I agree in principle – but again, let me stress that I didn’t say that multi-culturalism is of greater importance than values. What I said is that for some children, the culture they are brought up at home can be very stifling, and for those children, it’s good to have access to other options.

    Again, I’m trying to move the discussion away from your particular circumstances to the general case. Everything you have said here leads me to believe you’ve made the best choice for your children. My disagreement with you is with your earlier posts where you seemed to present your approach to child raising as a universally better one. I don’t think that’s the case – I think it’s an approach that works in very specific environments but not in all – or even most. And that’s all I’ve been trying to say, and maybe I should leave it at that.

  47. 147
    Cross Cultural Comparisons says:

    Aabaakawad, I agree with you.

    Pillow, my parents had to go against the grain of the surrounding environment to raise me right and we all got accused of “acting white”. Acting white means focusing on academics, talking proper English and staying out of trouble.

    Moreover, no matter how “white” a Black American family is, we’ve always got criminals and their baby mama’s somewhere in our bloodline who inevitably come ’round knocking for hand-outs or a place to stay while the Feds are looking for them. Most upwardly mobile Black American families in suburbs are just a hop, skip and a jump from some sort of ghetto pathology. One slip up, and we’ll be there!

    I listed a few things that Asian parents do right, but since I’ve been asked more than once and by more than one person what I think they do right, I guess nobody read that comment so I’ll repeat here;

    1. get married
    2. stay married
    3. have kids after being married and only when they can afford it and give their kids a proper home
    4. are strict
    5. pressure their kids to do well in school
    6. emphasis academics and intellectual pursuits over sports and being popular
    7. when they allow them to date, its within strict guidelines.

    Generation after generation this is the pattern. The exact opposite of the general African American pattern.

  48. 148
    Joyce says:

    I love this article.

    That idiot is certainly not Amber Cole’s father.

  49. 149
    Cross Cultural Comparisons says:

    If you can internally edit out the foul language and frequent use of the “f” and “n” and “b” words, this youtube video gives some good insight into the Amber Cole situation and the responsibility that Amber’s father appearantly is trying to avoid.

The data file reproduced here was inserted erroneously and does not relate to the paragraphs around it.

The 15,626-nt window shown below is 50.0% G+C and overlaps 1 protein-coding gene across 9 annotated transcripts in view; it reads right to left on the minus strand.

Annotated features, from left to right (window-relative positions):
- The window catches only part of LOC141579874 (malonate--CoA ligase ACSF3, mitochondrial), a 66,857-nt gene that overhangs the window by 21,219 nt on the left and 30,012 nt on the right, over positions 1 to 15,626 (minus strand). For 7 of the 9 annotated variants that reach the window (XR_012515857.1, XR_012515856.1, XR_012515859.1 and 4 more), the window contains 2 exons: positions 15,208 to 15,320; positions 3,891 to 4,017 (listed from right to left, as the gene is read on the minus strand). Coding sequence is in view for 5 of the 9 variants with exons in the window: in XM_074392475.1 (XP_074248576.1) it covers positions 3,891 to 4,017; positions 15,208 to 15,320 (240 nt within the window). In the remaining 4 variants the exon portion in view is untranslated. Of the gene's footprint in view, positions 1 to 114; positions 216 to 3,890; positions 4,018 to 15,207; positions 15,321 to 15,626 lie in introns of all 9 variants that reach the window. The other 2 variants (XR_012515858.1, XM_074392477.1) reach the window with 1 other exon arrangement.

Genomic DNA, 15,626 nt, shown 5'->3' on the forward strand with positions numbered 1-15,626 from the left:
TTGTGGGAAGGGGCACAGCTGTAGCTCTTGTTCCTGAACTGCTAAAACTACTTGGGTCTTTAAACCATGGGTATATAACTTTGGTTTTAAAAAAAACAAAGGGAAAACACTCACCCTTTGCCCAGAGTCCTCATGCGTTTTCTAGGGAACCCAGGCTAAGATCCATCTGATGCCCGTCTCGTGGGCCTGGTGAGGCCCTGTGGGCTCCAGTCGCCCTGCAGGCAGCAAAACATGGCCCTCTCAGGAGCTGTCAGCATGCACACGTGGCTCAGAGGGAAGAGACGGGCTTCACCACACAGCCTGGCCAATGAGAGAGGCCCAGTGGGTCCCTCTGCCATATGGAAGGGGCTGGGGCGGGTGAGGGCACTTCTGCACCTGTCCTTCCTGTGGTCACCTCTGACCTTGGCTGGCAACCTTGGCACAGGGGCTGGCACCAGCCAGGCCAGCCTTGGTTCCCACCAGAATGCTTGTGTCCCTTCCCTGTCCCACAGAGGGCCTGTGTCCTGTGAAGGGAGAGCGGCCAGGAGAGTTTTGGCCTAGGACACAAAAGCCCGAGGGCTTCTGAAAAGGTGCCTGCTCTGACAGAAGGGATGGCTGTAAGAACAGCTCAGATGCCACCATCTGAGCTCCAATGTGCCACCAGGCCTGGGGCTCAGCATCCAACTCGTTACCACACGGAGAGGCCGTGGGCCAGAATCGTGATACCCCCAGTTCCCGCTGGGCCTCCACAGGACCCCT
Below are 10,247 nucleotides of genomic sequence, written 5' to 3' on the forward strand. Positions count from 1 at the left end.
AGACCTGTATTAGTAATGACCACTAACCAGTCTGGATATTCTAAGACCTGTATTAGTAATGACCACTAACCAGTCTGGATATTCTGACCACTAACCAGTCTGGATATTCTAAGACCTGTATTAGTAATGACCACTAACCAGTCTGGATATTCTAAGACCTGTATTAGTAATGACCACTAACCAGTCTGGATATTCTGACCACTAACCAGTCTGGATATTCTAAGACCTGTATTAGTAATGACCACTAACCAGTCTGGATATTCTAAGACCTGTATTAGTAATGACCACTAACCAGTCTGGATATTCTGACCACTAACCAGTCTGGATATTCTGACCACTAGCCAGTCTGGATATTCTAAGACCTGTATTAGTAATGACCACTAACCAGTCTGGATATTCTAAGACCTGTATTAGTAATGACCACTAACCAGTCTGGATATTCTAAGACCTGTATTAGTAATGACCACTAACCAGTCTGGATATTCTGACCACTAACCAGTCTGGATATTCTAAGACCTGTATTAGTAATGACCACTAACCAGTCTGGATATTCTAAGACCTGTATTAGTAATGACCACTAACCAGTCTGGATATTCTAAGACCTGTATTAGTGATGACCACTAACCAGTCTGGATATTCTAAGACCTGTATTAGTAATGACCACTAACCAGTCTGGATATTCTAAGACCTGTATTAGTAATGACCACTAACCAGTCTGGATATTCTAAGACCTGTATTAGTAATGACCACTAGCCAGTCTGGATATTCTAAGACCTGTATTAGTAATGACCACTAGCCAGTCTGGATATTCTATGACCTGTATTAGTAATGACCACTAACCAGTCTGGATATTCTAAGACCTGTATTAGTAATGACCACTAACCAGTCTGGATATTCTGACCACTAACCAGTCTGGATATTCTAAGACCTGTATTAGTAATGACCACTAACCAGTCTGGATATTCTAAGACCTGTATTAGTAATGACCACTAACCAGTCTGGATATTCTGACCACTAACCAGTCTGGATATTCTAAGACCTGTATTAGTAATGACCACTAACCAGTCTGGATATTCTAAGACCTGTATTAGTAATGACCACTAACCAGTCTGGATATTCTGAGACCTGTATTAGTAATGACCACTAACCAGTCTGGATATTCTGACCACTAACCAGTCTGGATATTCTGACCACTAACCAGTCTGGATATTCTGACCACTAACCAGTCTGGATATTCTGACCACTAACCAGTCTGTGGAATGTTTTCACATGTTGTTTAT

The part about Amber starts around the 17.30 mark

    http://www.youtube.com/user/DanFreeman717

  50. Pingback: The Fifteen Most Popular “Alas” Posts of 2011 | Alas, a Blog

  51. 150
    Nicole says:

    Sorry for the necro, but I’ve been busy.

    Jessica says, “I don’t think anyone should conform to ‘my’ or ‘our’ way of thinking and behaving. I think children of any race and any culture should be brought up with a solid and age-appropriate understanding of safe sex as well as boundaries and self respect and how to say no if needed and set limits. I’m not sure how this makes me supremacist.”

    What makes you (and some other commenters) White supremacists is that you are convinced that what you believe is age appropriate is age appropriate and that what you believe the boundaries should be is what the boundaries should be. Right at this very moment, the World Health Organization is trying to impose (not promote but actually impose) circumcision on African nations and cultures that have traditionally eschewed it or abandoned it due to health concerns. They are also promoting methods of hormonal birth control that have been proven to be higher risk for women of African ancestry even in the diaspora with great health insurance…stuff my doctor here wouldn’t dream of putting me on.

    All over the world, you are still the colonizer. When you couldn’t do it politically anymore, you switched to economic and ideological means. Granted, on the surface this seems more civil, but it’s still based on the presumption that your culture is superior and that others who do not adopt it are primitive.

  52. 151
    Jessica Metaneira says:

    ‘What makes you (and some other commenters) White supremacists is that you are convinced that what you believe is age appropriate is age appropriate and that what you believe the boundaries should be is what the boundaries should be.’

    Where did I say it should be based on my opinion?

    ‘Right at this very moment, the World Health Organization is trying to impose (not promote but actually impose) circumcision on African nations and cultures that have traditionally eschewed it or abandoned it due to health concerns. They are also promoting methods of hormonal birth control that have been proven to be higher risk for women of African ancestry even in the diaspora with great health insurance…stuff my doctor here wouldn’t dream of putting me on.’

    Did I say I agreed with that?